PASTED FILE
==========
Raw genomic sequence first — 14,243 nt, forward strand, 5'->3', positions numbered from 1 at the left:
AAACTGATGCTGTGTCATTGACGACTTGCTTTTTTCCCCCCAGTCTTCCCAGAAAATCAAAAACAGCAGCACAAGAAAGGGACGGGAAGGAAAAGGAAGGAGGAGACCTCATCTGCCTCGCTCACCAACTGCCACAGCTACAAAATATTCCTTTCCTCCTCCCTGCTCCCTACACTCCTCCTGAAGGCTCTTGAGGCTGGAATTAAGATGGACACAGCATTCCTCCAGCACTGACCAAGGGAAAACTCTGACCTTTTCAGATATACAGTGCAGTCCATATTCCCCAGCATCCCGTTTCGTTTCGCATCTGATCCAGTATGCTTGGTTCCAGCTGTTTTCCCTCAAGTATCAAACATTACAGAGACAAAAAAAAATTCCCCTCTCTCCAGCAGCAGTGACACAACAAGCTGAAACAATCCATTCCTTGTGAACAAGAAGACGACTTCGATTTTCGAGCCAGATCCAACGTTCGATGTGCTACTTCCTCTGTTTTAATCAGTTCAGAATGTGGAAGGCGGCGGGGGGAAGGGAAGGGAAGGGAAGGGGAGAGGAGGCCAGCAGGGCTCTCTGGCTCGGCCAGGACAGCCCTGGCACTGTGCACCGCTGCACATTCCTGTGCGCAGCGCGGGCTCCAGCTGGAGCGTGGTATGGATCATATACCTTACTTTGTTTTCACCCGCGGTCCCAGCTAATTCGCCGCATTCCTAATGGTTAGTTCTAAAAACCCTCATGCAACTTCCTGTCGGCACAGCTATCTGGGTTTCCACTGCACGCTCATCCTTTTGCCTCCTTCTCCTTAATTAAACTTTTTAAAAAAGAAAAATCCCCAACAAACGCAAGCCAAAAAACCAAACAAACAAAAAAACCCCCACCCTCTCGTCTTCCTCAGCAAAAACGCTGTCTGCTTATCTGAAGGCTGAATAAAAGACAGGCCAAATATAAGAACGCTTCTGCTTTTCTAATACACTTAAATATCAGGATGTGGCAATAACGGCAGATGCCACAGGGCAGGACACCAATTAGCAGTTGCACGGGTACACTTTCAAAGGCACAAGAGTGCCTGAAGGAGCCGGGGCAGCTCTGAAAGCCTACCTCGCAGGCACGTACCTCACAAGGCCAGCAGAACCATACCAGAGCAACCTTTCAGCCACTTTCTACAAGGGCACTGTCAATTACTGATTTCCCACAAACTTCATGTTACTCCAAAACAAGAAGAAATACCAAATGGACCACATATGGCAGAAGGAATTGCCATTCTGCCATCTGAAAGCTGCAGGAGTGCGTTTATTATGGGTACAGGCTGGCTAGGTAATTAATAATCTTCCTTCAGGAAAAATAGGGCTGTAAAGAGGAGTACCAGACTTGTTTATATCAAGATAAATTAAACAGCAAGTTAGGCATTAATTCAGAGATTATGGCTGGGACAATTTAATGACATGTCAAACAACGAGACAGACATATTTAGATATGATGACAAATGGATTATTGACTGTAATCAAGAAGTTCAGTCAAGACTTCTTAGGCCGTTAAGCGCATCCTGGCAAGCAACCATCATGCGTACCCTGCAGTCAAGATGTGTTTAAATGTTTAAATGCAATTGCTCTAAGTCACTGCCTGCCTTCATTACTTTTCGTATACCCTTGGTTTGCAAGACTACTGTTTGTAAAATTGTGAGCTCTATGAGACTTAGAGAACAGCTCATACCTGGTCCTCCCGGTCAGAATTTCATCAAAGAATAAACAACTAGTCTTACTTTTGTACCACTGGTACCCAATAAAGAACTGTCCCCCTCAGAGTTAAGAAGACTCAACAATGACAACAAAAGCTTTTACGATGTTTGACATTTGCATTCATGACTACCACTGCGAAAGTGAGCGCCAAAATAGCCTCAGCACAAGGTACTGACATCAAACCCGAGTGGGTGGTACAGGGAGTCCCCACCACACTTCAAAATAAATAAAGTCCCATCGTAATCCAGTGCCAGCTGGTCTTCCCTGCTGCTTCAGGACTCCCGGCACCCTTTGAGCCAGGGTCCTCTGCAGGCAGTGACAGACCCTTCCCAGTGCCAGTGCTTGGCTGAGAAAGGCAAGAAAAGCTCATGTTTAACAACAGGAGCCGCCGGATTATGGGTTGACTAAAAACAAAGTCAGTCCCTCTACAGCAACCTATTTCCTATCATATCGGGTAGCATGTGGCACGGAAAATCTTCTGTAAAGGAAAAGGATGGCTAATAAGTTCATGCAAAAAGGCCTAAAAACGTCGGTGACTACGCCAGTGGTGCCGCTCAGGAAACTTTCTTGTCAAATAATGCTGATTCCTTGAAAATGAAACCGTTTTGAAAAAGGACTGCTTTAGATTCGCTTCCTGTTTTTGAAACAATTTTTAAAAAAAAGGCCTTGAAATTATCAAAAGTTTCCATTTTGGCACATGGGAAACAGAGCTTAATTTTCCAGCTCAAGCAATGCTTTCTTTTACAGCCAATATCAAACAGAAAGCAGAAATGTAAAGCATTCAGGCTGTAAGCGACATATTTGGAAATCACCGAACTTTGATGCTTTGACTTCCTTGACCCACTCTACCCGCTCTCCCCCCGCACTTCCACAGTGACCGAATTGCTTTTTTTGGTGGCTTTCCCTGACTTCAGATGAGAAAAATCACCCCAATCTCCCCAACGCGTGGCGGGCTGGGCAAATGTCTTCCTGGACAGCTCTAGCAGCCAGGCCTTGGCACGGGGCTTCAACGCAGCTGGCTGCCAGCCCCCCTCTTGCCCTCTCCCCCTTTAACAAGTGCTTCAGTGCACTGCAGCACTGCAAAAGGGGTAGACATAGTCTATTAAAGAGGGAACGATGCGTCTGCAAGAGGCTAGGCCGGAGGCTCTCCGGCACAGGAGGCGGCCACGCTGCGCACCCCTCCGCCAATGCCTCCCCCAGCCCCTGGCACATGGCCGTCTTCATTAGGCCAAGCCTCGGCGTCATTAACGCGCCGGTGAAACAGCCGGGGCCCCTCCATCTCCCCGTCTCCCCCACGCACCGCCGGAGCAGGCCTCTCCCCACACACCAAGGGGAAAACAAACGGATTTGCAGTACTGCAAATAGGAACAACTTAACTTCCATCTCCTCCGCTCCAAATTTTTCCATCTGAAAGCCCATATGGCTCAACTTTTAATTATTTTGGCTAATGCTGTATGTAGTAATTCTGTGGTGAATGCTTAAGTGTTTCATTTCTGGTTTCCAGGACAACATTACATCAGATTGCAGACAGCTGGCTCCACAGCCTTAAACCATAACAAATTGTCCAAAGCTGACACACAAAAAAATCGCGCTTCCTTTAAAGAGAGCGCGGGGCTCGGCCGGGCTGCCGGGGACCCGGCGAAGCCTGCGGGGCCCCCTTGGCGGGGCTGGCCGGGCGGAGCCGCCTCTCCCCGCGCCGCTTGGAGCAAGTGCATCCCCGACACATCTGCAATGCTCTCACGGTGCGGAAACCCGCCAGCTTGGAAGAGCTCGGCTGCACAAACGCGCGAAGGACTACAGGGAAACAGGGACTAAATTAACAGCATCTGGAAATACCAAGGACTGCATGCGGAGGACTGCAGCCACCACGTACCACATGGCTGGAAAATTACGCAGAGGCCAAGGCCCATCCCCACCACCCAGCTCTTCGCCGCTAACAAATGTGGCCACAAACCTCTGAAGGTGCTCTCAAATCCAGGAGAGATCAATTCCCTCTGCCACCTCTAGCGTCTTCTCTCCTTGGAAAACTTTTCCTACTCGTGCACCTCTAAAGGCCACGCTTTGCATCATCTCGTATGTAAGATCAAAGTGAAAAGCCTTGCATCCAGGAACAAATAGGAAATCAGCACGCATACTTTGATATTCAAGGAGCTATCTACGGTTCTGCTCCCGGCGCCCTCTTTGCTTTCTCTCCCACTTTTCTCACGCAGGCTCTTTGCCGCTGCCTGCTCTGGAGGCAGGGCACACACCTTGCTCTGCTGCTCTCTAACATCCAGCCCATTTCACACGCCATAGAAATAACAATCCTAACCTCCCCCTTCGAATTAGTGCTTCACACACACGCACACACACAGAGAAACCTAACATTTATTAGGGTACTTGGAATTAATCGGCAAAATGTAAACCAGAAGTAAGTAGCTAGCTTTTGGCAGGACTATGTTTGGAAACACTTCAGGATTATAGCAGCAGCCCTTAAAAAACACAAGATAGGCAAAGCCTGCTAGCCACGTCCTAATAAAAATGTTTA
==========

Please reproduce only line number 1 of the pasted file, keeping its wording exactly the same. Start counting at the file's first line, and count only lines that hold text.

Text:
Raw genomic sequence first — 14,243 nt, forward strand, 5'->3', positions numbered from 1 at the left: